MSE News: Lloyds 'wrongly rejecting PPI claims'

edited 30 November -1 at 1:00AM in Reclaim PPI & Other Insurance
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Former_MSE_HelenFormer_MSE_Helen
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edited 30 November -1 at 1:00AM in Reclaim PPI & Other Insurance
"The bank only awarded compensation to some victims in between 15% and 35% of recent cases, figures show..."
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  • edited 31 October 2012 at 5:49PM
    dunstonhdunstonh Forumite
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    edited 31 October 2012 at 5:49PM
    We have noticed on the forums that Halifax are no longer auto paying out on virtually all complaints as they were in the past. Now they are investigating them more closely than they were. So, you would expect some movement in the stats to take account of that. This was always going to happen when the backlog started to reduce.

    Plus, most firms are reporting fraudulent complaints exceeding 50% of complaints made. So, they are going to impact on the stats as well.

    The issue has been clouded by auto payouts being made where there is no valid complaint and people with valid complaints being rejected and then people with no complaint or not even any PPI making fraudulent complaints. All very ugly really on all sides.

    From the article:
    All of the letters contain the following text, or very similar text: "Regrettably, despite being given an opportunity to respond, the business has not yet provided its full file in relation to your complaint.

    "[So] we have assessed it based on the information we do have. I am recommending we uphold the complaint and that Lloyds TSB compensate [name withheld]."

    That means Lloyds are being lazy and its going against them. So, the stats show FOS awarding against them but had Lloyds supplied that information, then there is a good probability that a number of those would have been rejected by the FOS. I dont think that sample is suitable to give opinion on Lloyds rejecting unfairly. An opinion that they are bad at administration in relation to complaints is what I take from that.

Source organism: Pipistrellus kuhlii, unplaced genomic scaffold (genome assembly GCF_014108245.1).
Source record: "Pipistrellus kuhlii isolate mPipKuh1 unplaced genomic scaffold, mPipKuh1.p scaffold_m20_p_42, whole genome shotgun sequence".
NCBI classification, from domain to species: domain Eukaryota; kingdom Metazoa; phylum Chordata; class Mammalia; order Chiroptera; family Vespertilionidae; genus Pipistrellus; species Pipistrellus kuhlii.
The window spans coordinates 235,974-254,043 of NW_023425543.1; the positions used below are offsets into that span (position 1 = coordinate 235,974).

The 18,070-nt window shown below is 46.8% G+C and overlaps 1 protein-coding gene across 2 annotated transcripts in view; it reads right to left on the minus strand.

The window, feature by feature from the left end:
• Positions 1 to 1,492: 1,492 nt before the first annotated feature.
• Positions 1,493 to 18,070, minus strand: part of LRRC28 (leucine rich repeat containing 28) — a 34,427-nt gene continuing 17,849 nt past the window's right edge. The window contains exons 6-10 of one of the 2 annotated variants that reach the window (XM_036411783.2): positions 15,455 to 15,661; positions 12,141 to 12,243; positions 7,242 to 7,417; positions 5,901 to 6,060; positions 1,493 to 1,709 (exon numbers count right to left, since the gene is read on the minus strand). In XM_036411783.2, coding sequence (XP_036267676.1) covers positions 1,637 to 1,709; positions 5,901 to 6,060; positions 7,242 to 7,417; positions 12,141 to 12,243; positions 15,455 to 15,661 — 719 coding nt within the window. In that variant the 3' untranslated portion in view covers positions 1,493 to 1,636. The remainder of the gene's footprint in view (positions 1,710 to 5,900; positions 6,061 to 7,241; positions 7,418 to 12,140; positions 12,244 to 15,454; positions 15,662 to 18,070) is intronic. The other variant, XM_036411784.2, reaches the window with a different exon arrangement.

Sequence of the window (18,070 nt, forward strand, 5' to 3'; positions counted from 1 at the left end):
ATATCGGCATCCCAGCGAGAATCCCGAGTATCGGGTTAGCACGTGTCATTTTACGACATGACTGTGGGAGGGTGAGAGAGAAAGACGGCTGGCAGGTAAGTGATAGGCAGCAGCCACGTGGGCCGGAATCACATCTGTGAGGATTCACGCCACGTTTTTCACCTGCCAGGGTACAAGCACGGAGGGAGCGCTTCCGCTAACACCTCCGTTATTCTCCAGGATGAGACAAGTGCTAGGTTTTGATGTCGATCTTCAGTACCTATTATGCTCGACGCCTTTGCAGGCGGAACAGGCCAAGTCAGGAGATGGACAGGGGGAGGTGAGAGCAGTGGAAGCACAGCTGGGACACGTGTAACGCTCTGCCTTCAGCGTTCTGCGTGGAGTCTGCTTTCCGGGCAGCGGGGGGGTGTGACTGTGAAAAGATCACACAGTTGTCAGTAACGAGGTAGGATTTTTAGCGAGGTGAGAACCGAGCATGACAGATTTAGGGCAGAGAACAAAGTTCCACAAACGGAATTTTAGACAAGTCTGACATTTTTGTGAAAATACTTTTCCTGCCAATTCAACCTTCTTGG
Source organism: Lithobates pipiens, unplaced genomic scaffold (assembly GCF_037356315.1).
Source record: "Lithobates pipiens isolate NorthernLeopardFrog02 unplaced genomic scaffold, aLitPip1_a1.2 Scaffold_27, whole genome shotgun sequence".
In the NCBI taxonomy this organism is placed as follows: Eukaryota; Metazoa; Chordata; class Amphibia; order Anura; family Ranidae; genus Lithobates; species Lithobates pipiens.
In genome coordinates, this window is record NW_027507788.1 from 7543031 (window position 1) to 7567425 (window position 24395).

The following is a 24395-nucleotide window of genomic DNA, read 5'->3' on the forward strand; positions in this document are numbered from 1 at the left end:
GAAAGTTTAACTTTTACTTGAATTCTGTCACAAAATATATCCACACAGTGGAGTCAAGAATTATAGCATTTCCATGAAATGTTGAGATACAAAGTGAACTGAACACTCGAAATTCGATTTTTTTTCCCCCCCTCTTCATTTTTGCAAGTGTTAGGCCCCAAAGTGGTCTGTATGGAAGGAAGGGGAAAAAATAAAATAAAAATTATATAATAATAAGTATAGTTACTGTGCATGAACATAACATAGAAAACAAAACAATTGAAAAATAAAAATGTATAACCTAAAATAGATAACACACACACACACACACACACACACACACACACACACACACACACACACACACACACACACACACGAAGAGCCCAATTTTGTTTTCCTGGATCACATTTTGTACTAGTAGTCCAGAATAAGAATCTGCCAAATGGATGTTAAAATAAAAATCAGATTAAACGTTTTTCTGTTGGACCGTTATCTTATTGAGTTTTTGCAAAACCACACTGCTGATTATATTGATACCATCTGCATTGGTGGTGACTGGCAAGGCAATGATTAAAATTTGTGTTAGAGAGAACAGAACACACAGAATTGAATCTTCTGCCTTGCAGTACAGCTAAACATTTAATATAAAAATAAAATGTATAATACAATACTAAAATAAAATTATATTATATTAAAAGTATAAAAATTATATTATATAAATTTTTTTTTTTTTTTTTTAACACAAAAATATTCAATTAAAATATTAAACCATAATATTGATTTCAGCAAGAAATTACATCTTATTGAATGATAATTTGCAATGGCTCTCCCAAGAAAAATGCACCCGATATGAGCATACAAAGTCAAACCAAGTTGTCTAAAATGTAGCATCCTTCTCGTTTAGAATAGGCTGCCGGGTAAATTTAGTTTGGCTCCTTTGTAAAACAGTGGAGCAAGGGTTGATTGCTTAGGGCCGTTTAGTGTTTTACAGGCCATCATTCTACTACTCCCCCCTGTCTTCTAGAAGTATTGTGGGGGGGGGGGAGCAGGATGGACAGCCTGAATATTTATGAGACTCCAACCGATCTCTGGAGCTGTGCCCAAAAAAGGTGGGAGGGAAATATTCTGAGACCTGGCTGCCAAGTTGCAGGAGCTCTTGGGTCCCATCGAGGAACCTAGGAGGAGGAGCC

I am an Independent Financial Adviser (IFA). The comments I make are just my opinion and are for discussion purposes only. They are not financial advice and you should not treat them as such. If you feel an area discussed may be relevant to you, then please seek advice from an Independent Financial Adviser local to you.
  • chanz4chanz4 Forumite
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    agree with lloyds, your figures are floored as the claims companys have been told off for trying to claim when no ppi so can you rely on them... nope
    Don't put your trust into an Experian score - it is not a number any bank will ever use & it is generally a waste of money to purchase it. They are also selling you insurance you dont need.
  • [Deleted User][Deleted User] Forumite
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    dunstonh wrote: »
    That means Lloyds are being lazy and its going against them. So, the stats show FOS awarding against them but had Lloyds supplied that information, then there is a good probability that a number of those would have been rejected by the FOS. I dont think that sample is suitable to give opinion on Lloyds rejecting unfairly. An opinion that they are bad at administration in relation to complaints is what I take from that.
    Yes, I would agree. It's not the first time that MSE has used a sensationalistic and misleading headline to encourage more traffic to their articles.
    No different to most tabloid newspapers, of course;)
  • I am so frustrated with Lloyds. I have put in a claim for PPI I was not aware had been applied to my credit card. They have written to me rejecting the claim saying they have looked at all my eviden: "you completed the application on [enter date]". Aarrgh. So I called them to point out that either they hadn't investigated the complaint very well, or had simply not completed their pro-forma letter very well (we're all human...), and they said they would look into it and write to me again. They've sent me the same letter, with the same blooming square brackets!! If they really are looking into my claim properly, why are they unable to disclose the date the policy was taken out?!